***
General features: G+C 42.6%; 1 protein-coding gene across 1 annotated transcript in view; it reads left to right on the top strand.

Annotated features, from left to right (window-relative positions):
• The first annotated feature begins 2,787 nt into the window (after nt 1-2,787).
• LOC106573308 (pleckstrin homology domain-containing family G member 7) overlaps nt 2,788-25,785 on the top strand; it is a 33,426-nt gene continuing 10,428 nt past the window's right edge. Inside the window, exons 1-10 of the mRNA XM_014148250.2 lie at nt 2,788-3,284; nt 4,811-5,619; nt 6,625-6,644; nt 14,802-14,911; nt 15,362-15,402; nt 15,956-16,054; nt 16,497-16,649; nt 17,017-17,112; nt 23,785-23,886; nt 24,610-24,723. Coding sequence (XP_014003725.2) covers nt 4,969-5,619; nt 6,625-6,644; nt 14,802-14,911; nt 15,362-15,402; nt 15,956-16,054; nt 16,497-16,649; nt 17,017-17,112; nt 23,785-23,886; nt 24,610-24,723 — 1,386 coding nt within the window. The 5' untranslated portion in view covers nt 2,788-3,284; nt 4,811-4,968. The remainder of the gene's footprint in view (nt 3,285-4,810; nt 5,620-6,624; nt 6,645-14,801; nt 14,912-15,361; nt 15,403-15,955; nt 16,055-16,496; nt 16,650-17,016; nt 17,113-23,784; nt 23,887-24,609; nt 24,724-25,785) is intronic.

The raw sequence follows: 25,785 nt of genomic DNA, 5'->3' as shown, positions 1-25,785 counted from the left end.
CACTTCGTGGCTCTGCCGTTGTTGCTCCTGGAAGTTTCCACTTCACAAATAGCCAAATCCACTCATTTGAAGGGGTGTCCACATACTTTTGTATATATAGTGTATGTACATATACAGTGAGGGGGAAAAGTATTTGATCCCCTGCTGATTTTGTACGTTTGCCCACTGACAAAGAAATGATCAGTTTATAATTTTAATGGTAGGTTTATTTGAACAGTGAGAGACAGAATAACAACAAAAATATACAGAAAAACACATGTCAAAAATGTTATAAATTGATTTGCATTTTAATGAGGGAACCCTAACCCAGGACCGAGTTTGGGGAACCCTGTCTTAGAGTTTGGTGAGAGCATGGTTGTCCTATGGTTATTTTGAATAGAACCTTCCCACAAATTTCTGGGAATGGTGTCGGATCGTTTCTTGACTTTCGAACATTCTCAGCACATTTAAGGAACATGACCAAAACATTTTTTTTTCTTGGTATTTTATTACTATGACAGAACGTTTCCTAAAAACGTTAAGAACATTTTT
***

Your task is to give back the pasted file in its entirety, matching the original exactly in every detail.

General features: G+C 42.6%; 1 protein-coding gene across 1 annotated transcript in view; it reads left to right on the top strand.

Annotated features, from left to right (window-relative positions):
• The first annotated feature begins 2,787 nt into the window (after nt 1-2,787).
• LOC106573308 (pleckstrin homology domain-containing family G member 7) overlaps nt 2,788-25,785 on the top strand; it is a 33,426-nt gene continuing 10,428 nt past the window's right edge. Inside the window, exons 1-10 of the mRNA XM_014148250.2 lie at nt 2,788-3,284; nt 4,811-5,619; nt 6,625-6,644; nt 14,802-14,911; nt 15,362-15,402; nt 15,956-16,054; nt 16,497-16,649; nt 17,017-17,112; nt 23,785-23,886; nt 24,610-24,723. Coding sequence (XP_014003725.2) covers nt 4,969-5,619; nt 6,625-6,644; nt 14,802-14,911; nt 15,362-15,402; nt 15,956-16,054; nt 16,497-16,649; nt 17,017-17,112; nt 23,785-23,886; nt 24,610-24,723 — 1,386 coding nt within the window. The 5' untranslated portion in view covers nt 2,788-3,284; nt 4,811-4,968. The remainder of the gene's footprint in view (nt 3,285-4,810; nt 5,620-6,624; nt 6,645-14,801; nt 14,912-15,361; nt 15,403-15,955; nt 16,055-16,496; nt 16,650-17,016; nt 17,113-23,784; nt 23,887-24,609; nt 24,724-25,785) is intronic.

The raw sequence follows: 25,785 nt of genomic DNA, 5'->3' as shown, positions 1-25,785 counted from the left end.
CACTTCGTGGCTCTGCCGTTGTTGCTCCTGGAAGTTTCCACTTCACAAATAGCCAAATCCACTCATTTGAAGGGGTGTCCACATACTTTTGTATATATAGTGTATGTACATATACAGTGAGGGGGAAAAGTATTTGATCCCCTGCTGATTTTGTACGTTTGCCCACTGACAAAGAAATGATCAGTTTATAATTTTAATGGTAGGTTTATTTGAACAGTGAGAGACAGAATAACAACAAAAATATACAGAAAAACACATGTCAAAAATGTTATAAATTGATTTGCATTTTAATGAGGGAACCCTAACCCAGGACCGAGTTTGGGGAACCCTGTCTTAGAGTTTGGTGAGAGCATGGTTGTCCTATGGTTATTTTGAATAGAACCTTCCCACAAATTTCTGGGAATGGTGTCGGATCGTTTCTTGACTTTCGAACATTCTCAGCACATTTAAGGAACATGACCAAAACATTTTTTTTTCTTGGTATTTTATTACTATGACAGAACGTTTCCTAAAAACGTTAAGAACATTTTT